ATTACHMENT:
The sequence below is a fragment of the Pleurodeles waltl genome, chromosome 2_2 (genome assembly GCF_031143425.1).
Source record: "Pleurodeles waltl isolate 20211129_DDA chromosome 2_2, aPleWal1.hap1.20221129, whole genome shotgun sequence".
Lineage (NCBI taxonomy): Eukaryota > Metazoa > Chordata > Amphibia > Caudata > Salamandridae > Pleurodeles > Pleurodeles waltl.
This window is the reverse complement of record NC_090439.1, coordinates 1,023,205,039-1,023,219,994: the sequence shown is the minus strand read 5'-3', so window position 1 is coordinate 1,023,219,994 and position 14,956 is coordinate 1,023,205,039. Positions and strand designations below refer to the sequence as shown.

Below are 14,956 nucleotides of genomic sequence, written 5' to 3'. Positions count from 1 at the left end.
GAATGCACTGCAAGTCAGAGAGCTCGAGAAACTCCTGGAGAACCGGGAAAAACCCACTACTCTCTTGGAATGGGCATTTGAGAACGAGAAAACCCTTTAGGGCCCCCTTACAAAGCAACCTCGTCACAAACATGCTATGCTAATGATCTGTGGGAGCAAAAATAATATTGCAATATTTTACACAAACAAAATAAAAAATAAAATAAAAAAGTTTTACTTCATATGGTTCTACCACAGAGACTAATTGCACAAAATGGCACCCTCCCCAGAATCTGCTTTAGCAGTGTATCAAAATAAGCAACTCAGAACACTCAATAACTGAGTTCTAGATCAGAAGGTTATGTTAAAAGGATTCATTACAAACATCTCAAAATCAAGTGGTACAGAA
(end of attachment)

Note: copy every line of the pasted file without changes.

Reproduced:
The sequence below is a fragment of the Pleurodeles waltl genome, chromosome 2_2 (genome assembly GCF_031143425.1).
Source record: "Pleurodeles waltl isolate 20211129_DDA chromosome 2_2, aPleWal1.hap1.20221129, whole genome shotgun sequence".
Lineage (NCBI taxonomy): Eukaryota > Metazoa > Chordata > Amphibia > Caudata > Salamandridae > Pleurodeles > Pleurodeles waltl.
This window is the reverse complement of record NC_090439.1, coordinates 1,023,205,039-1,023,219,994: the sequence shown is the minus strand read 5'-3', so window position 1 is coordinate 1,023,219,994 and position 14,956 is coordinate 1,023,205,039. Positions and strand designations below refer to the sequence as shown.

Below are 14,956 nucleotides of genomic sequence, written 5' to 3'. Positions count from 1 at the left end.
GAATGCACTGCAAGTCAGAGAGCTCGAGAAACTCCTGGAGAACCGGGAAAAACCCACTACTCTCTTGGAATGGGCATTTGAGAACGAGAAAACCCTTTAGGGCCCCCTTACAAAGCAACCTCGTCACAAACATGCTATGCTAATGATCTGTGGGAGCAAAAATAATATTGCAATATTTTACACAAACAAAATAAAAAATAAAATAAAAAAGTTTTACTTCATATGGTTCTACCACAGAGACTAATTGCACAAAATGGCACCCTCCCCAGAATCTGCTTTAGCAGTGTATCAAAATAAGCAACTCAGAACACTCAATAACTGAGTTCTAGATCAGAAGGTTATGTTAAAAGGATTCATTACAAACATCTCAAAATCAAGTGGTACAGAA